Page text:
How many of us rush through what we have to “do” because it is boring or tedious or we just do not feel like doing it? We are leading unmindful lives, allowing moments to rush by in a flurry of frustration and angst always thinking the next thing will be better, more entertaining, more rewarding.
When we go through our days unengaged with the present moment we have a tendency to forget our days, conversations and moments. We are so caught up in thoughts and to-do lists that “doing” becomes frustration. So we need to learn how to flow through our days in a state of being, a state of awareness.
Being comes from our authentic self; our deepest inner knowingness. It is effortless, flowing, dynamic, honest. Most of us have experienced moments of awareness, true focus and immersion into what it is we are doing. Those states of flow, when the background chatter is reduced to non-existent, we become one with our task. I experience these stretched out moments of awareness when reading, painting, or drawing. Notice these are all creative endeavors. We are inherently creative beings, which is why a flow state is so natural in artists, writers and musicians.
Through practice we can begin to experience this moments of flow, of pure being more frequently. We can align ourselves with the Universe and live in harmony.
In addition to mindfulness practice/training we also need to look deeply at our motivation and intention. We need to understand the WHY of our actions. When we participate in practices that encourage mindlessness it is usually for escape. We try to escape stress and unpleasantness whether from our work, families or our own minds. Incessant scrolling on social media or imbibing substances recklessly are both examples of escapist behaviors. Escape is doing. Gentle awareness is being.
We must learn to sit with our toxic and unpleasant emotions when they arise. The next time you get frustrated doing the dishes or taking out the garbage, ask yourself “Why?”. What about performing a task (that must be preformed) is frustrating? Does your frustration actually relate to the task, or is there something deeper that gets triggered when performing certain tasks?
When we can take a moment to pause and look at the cause for the frustration, we begin to peal back the layers until we reach our central motivations. For example let’s say I get frustrated every time I take the garbage out. I recognize my frustration and pause to consider why. Perhaps I have repeatedly asked my son to take the garbage out, then I’m frustrated with his negligence. This could be evidence of a deeper issue, perhaps my son is lazy and this is one more example; yet I choose to ignore the connections to avoid confrontation. Magically we have arrive back at me. If I have problem with confrontation then I am most likely frustrated with myself for not dealing with the situations; instead blame-shifting first to my son, then to the garbage.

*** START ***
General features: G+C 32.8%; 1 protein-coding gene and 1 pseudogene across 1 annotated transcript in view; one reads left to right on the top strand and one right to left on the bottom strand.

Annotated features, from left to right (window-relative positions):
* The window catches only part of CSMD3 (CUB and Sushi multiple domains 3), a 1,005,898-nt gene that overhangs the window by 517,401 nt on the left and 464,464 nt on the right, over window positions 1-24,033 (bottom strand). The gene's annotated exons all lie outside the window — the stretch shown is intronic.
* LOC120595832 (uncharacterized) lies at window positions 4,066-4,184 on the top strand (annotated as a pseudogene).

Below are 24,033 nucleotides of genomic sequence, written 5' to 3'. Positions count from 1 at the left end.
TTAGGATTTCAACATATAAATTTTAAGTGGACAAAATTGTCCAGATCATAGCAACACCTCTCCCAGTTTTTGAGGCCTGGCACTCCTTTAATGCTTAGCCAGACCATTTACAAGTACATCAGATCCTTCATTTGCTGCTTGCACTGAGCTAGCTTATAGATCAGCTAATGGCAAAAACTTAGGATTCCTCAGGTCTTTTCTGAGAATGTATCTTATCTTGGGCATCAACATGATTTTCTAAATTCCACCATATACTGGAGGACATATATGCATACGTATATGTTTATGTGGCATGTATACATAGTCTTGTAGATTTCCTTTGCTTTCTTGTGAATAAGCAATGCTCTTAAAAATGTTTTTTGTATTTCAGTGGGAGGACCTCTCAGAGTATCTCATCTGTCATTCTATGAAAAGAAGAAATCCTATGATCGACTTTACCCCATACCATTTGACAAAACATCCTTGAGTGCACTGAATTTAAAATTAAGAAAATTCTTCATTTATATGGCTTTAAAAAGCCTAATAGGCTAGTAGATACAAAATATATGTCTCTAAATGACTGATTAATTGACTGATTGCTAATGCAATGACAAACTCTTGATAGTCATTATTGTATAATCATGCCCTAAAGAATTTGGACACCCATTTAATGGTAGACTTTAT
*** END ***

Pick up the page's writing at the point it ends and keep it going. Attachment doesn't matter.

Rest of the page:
(My son would probably give me a look if he read this as he take out the garbage 98% of the time.)
A lot of the time our frustration is because we have expectations of others that are not met. Again, the problem lies within. We cannot place unrealistic expectations on others. Life happens and sometimes it is no ones fault the expectation is not met. We need to be able to pause and see situation clearly and not through the lens of “how it only affects me”. This takes practice. In order to experience more flow in our day we must make time for stillness.
Through practices such as yoga, meditation and breath work we can begin to feel some ease and adjust to a slower pace; allowing space for gentle awareness to arise naturally. We begin to stop doing and start being.
Please contact me if you would like more information on how to start your own personal practices of ease and flow.